3 Mistakes People Make During Recessions

Based on years of research, we’ve identified the biggest and costliest mistakes that salespeople make in tough times and tough markets. Understanding these mistakes will give you an edge in your market.

Salespeople reduce face-to-face calling by 38 percent

According to a purchasing management study, during recessions, salespeople call on customers at 62 percent the rate they call on customers during good economic times. One can only assume the reasons for this. They may feel that no one is buying and that it makes little sense to call on buyers when things are tough. Salespeople may reduce calling to avoid rejection and price resistance. Some salespeople may call less frequently because they don’t know what to talk about during recessions—they’ve run out of hope. They may reduce calling because their companies have redirected their sales efforts elsewhere.

For whatever reason, salespeople cut their face time with customers significantly during recessions. The remedy is to increase your calling by 25 percent. If you call on customers at a rate of 125 percent of the rate you normally call, and your competition calls at a rate of 62 percent of the rate they normally call, you have effectively doubled your coverage! You’re calling at twice the rate of the competition.

Salespeople believe everything customers tell them

If you call on four customers and all of them tell you how tough things are, you may erroneously assume that it’s that tough for everyone. This may bias your next presentation. For example, you may say this to the buyer, “Mr. Buyer, I understand from many of our other customers that the market is soft now. Are things as tough for you as they are for everyone else?” If this customer has an ounce of horse trader in him, he will elaborate on how his business is suffering and how desperately he needs relief from your higher prices. Just as some sellers prevail in tough times, some customers prevail in tough times. Never assume that because some customers are suffering, all are suffering. You may create your own misery with a customer if you give him or her the opportunity to wield bad news for a negotiating advantage.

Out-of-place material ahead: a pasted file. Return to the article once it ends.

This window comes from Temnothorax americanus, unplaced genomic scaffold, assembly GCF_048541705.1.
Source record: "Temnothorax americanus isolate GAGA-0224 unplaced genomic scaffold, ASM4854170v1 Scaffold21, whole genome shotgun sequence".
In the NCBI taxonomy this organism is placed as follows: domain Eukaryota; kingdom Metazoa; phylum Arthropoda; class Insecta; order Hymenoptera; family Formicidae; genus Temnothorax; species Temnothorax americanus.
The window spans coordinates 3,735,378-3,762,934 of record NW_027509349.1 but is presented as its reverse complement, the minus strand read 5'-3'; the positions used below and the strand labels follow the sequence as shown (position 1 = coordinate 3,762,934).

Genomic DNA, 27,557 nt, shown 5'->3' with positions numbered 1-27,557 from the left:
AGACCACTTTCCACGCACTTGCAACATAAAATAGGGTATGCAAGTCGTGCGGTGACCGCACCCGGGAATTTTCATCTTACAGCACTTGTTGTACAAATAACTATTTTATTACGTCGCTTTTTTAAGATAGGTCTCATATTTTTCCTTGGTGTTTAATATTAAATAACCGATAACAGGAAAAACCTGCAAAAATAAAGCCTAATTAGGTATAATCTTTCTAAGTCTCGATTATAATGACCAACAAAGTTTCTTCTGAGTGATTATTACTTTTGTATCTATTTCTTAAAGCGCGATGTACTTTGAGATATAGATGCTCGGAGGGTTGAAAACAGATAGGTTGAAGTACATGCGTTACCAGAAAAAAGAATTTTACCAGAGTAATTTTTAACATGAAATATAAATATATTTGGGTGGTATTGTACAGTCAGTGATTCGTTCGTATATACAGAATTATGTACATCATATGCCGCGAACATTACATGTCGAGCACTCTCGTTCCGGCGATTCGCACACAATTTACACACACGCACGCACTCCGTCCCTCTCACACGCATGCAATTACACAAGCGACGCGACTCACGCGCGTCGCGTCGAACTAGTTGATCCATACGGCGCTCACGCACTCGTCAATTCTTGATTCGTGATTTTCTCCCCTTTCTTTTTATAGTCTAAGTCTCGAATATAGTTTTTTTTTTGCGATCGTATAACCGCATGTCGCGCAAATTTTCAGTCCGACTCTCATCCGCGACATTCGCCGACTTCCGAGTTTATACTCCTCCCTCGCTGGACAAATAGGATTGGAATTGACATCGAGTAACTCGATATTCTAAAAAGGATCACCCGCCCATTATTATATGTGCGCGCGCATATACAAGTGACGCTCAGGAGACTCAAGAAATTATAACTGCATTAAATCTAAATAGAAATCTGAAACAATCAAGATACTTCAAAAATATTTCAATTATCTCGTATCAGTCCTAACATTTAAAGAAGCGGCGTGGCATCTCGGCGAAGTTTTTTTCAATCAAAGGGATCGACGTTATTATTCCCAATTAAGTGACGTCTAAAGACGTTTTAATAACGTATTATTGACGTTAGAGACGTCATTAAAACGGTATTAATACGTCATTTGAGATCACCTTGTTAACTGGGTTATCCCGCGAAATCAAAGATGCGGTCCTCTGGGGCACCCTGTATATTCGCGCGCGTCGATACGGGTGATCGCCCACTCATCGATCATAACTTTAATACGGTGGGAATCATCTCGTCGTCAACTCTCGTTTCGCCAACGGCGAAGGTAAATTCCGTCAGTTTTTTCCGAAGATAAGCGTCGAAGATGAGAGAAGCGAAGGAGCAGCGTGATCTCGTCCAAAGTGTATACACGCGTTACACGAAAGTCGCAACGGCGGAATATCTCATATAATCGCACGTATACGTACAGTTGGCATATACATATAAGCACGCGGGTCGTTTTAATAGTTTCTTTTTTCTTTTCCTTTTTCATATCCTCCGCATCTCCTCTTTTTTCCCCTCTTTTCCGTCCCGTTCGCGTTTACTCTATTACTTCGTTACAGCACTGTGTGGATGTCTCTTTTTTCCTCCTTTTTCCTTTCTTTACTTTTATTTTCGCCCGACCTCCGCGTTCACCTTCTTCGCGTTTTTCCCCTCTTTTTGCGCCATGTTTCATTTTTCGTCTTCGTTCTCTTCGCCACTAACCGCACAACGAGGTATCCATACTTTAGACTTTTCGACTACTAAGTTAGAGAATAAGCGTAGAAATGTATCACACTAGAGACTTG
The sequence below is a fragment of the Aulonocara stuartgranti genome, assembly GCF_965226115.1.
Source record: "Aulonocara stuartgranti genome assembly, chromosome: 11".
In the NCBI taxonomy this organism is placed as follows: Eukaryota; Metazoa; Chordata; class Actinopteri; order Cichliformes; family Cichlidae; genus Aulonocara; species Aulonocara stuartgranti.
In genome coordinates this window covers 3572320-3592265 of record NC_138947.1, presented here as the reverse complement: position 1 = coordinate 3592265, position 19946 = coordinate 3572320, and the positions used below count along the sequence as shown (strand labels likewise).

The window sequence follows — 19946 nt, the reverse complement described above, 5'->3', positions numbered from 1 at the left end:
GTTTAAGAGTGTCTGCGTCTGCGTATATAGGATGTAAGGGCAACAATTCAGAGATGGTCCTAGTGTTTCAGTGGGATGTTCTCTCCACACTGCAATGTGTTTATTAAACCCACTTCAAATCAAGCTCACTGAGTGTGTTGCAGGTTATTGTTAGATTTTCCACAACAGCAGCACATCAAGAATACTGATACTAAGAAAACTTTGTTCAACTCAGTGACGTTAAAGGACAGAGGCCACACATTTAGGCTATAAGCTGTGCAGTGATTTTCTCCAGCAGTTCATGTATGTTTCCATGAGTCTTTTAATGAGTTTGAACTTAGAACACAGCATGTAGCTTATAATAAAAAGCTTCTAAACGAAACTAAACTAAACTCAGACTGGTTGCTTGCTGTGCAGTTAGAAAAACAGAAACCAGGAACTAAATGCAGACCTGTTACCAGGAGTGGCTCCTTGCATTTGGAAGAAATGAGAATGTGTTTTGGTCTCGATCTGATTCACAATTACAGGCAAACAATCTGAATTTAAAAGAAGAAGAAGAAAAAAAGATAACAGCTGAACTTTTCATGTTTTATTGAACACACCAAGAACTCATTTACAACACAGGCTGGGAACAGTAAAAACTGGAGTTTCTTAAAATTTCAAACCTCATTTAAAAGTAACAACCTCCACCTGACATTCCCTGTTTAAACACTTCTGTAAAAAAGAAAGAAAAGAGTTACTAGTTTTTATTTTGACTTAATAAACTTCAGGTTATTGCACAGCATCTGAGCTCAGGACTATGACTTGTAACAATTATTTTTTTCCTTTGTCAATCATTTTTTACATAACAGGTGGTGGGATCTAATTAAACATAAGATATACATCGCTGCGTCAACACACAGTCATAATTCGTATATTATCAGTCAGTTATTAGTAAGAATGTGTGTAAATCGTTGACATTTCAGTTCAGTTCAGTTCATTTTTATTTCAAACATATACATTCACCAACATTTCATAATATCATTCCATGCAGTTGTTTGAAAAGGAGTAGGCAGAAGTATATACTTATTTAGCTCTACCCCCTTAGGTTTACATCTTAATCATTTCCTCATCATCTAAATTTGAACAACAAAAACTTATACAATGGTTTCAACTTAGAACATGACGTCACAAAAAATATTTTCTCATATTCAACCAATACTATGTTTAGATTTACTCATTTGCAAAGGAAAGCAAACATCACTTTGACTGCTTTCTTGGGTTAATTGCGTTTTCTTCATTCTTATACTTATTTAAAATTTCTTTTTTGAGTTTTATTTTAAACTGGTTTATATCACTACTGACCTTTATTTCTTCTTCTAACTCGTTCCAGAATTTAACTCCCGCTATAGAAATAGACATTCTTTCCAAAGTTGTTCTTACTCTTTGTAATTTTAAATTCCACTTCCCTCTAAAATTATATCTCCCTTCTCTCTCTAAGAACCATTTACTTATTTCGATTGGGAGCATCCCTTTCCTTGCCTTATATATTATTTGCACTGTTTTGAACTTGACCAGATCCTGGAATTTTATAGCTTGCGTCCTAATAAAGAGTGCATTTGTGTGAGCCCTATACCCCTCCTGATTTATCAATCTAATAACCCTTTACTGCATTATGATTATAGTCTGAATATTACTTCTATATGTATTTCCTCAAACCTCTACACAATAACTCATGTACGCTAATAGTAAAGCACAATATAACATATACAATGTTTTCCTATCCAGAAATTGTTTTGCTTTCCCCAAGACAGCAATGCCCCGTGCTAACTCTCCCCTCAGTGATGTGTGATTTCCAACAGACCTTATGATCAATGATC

Salespeople cut price versus sell value

This is always the easiest way to resolve price objections, but generally the costliest way for sellers to handle them in tough times. When you cut the price, say good-bye to your margins because it’s doubtful they will increase when tough times are over. We surveyed purchasing agents and discovered that 75 percent of salespeople cave in when the buyer objects to their prices. Our studies further identified that buyers want their costs cut during tough times. Many salespeople interpret this as price cutting. If one-of-six buyers is a price shopper, one-of-six salespeople is a price seller. These salespeople rely on price to do the heavy lifting for them.

At the heart of most price resistance is a perceived lack of equity. Buyers want to feel they are getting as good as they are giving. Put your emphasis on building the buyer’s perception of your value. If you rely heavily on price to salvage the business, you may regret the business that it salvages. It may be salvage-yard business.

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